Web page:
Vibration management is a key consideration in the design of any equipment. For high-magnification optic devices, it is critical to isolate the optic heads from external vibrations, such as typing on a workstation keyboard. Engineers at Design Continuum Inc., a product design and development firm, devised an inexpensive way to isolate the sensitive optics in a single molecule analyzer it developed for U.S. Genomics.
The goal? To develop a suspension system for the optic head with a natural frequency in the horizontal direction (the main mode of vibration for the analyzer chassis) of less than 1 Hz. Engineers initially considered a spring-based system, but Principal Engineer Mark West says the length of the spring required would have been excessive (see chart). Similarly, engineers could not achieve the desired frequency level with rubber bushings.
Engineers opted for a mechanical suspension system consisting of a parallel tie-rod pendulum that locates the center of mass at the point of straight-line motion. This economical alternative to air suspension is tuned to a natural frequency of 5.3 Hz in the vertical axis and less than 0.8 Hz in the horizontal axis. A pneumatically actuated pin locks the head in place when it is not in use.
Engineers tested the suspension system in their offices, which are near a commuter railway. Vibrations caused by trains rumbling by were not transmitted to the assembly.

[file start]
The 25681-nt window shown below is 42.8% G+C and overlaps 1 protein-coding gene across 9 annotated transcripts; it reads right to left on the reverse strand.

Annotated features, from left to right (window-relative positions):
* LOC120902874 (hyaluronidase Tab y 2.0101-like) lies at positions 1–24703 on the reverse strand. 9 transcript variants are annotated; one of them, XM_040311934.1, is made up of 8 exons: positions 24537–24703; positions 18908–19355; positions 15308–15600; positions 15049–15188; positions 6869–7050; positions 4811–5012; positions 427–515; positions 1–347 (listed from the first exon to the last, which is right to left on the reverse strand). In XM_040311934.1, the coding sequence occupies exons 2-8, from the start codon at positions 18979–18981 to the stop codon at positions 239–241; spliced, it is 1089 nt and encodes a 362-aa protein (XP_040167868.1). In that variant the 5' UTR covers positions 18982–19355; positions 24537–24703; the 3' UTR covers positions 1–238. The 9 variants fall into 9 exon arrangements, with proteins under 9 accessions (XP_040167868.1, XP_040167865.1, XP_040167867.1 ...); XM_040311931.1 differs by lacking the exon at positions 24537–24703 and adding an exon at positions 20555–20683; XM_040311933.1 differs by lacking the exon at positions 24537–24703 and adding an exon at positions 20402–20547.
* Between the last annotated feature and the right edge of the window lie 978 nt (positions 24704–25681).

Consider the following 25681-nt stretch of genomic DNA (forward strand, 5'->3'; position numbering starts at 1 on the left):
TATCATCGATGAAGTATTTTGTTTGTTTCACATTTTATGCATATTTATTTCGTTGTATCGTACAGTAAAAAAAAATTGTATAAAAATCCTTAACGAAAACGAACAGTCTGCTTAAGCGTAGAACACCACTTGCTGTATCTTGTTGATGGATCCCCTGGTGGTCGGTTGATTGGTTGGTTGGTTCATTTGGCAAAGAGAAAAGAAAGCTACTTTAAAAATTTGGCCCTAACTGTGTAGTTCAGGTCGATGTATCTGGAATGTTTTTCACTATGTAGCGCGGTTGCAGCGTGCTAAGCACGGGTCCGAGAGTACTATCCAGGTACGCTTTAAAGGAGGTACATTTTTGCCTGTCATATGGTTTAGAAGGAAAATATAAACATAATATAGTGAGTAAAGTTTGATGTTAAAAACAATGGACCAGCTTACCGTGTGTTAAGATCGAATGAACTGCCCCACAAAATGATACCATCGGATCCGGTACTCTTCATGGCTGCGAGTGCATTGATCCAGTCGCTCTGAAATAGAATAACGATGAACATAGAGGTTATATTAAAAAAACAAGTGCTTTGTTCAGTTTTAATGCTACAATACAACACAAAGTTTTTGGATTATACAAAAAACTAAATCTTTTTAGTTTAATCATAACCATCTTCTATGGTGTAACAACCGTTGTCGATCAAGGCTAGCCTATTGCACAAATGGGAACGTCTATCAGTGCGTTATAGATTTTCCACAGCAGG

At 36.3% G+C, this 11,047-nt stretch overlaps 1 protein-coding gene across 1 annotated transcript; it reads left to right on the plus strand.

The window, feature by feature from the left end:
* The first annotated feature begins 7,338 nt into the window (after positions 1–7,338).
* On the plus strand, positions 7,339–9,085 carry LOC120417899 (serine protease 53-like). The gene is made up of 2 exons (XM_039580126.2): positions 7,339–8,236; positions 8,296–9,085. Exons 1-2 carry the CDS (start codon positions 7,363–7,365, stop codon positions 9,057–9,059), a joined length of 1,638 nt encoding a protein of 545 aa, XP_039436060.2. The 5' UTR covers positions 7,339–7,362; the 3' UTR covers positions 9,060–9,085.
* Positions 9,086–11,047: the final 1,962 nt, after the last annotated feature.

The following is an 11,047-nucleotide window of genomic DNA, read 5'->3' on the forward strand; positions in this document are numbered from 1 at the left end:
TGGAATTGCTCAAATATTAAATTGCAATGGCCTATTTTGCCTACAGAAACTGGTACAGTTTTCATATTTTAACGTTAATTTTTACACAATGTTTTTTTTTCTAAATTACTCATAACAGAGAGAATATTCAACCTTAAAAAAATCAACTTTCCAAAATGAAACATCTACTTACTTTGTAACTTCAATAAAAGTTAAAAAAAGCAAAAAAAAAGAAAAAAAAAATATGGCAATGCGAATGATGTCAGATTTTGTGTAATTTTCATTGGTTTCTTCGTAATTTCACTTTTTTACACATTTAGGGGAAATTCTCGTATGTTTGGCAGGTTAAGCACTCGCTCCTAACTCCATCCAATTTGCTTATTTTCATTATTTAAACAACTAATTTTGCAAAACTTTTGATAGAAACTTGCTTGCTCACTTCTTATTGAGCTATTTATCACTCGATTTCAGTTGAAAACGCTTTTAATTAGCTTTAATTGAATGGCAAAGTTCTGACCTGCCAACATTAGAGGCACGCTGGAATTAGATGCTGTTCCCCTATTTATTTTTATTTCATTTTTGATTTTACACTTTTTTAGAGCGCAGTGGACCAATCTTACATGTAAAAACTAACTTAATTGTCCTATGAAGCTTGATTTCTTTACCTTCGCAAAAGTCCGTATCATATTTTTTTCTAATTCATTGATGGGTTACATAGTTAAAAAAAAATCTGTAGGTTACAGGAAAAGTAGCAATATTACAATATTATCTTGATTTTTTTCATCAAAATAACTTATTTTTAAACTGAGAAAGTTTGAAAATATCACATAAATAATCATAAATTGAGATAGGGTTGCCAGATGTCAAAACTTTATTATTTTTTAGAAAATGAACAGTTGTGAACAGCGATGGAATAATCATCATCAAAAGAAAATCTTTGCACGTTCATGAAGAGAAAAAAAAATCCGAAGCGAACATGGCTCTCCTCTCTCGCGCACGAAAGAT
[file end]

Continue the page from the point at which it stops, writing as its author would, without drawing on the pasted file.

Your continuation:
Are they robots or androids? We're not exactly sure. Each talking, gesturing Geminoid looks exactly like a real individual, starting with their creator, professor Hiroshi Ishiguro of Osaka University in Japan.
For industrial control applications, or even a simple assembly line, that machine can go almost 24/7 without a break. But what happens when the task is a little more complex? That’s where the “smart” machine would come in. The smart machine is one that has some simple (or complex in some cases) processing capability to be able to adapt to changing conditions. Such machines are suited for a host of applications, including automotive, aerospace, defense, medical, computers and electronics, telecommunications, consumer goods, and so on. This discussion will examine what’s possible with smart machines, and what tradeoffs need to be made to implement such a solution.